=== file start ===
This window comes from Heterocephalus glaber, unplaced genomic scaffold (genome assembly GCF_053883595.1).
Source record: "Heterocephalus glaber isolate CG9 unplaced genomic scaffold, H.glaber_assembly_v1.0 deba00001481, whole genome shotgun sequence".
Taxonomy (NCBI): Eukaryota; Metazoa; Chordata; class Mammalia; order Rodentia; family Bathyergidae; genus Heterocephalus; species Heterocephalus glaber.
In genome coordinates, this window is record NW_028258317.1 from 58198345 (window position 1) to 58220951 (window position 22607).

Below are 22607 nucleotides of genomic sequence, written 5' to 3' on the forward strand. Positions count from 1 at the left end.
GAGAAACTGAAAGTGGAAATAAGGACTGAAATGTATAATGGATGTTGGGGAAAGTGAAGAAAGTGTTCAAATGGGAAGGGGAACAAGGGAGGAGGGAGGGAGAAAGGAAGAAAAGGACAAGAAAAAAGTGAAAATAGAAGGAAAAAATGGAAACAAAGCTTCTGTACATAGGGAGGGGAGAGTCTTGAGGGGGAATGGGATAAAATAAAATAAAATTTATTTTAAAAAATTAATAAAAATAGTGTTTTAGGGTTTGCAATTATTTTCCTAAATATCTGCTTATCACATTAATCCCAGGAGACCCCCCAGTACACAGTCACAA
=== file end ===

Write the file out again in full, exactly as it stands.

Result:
This window comes from Heterocephalus glaber, unplaced genomic scaffold (genome assembly GCF_053883595.1).
Source record: "Heterocephalus glaber isolate CG9 unplaced genomic scaffold, H.glaber_assembly_v1.0 deba00001481, whole genome shotgun sequence".
Taxonomy (NCBI): Eukaryota; Metazoa; Chordata; class Mammalia; order Rodentia; family Bathyergidae; genus Heterocephalus; species Heterocephalus glaber.
In genome coordinates, this window is record NW_028258317.1 from 58198345 (window position 1) to 58220951 (window position 22607).

Below are 22607 nucleotides of genomic sequence, written 5' to 3' on the forward strand. Positions count from 1 at the left end.
GAGAAACTGAAAGTGGAAATAAGGACTGAAATGTATAATGGATGTTGGGGAAAGTGAAGAAAGTGTTCAAATGGGAAGGGGAACAAGGGAGGAGGGAGGGAGAAAGGAAGAAAAGGACAAGAAAAAAGTGAAAATAGAAGGAAAAAATGGAAACAAAGCTTCTGTACATAGGGAGGGGAGAGTCTTGAGGGGGAATGGGATAAAATAAAATAAAATTTATTTTAAAAAATTAATAAAAATAGTGTTTTAGGGTTTGCAATTATTTTCCTAAATATCTGCTTATCACATTAATCCCAGGAGACCCCCCAGTACACAGTCACAA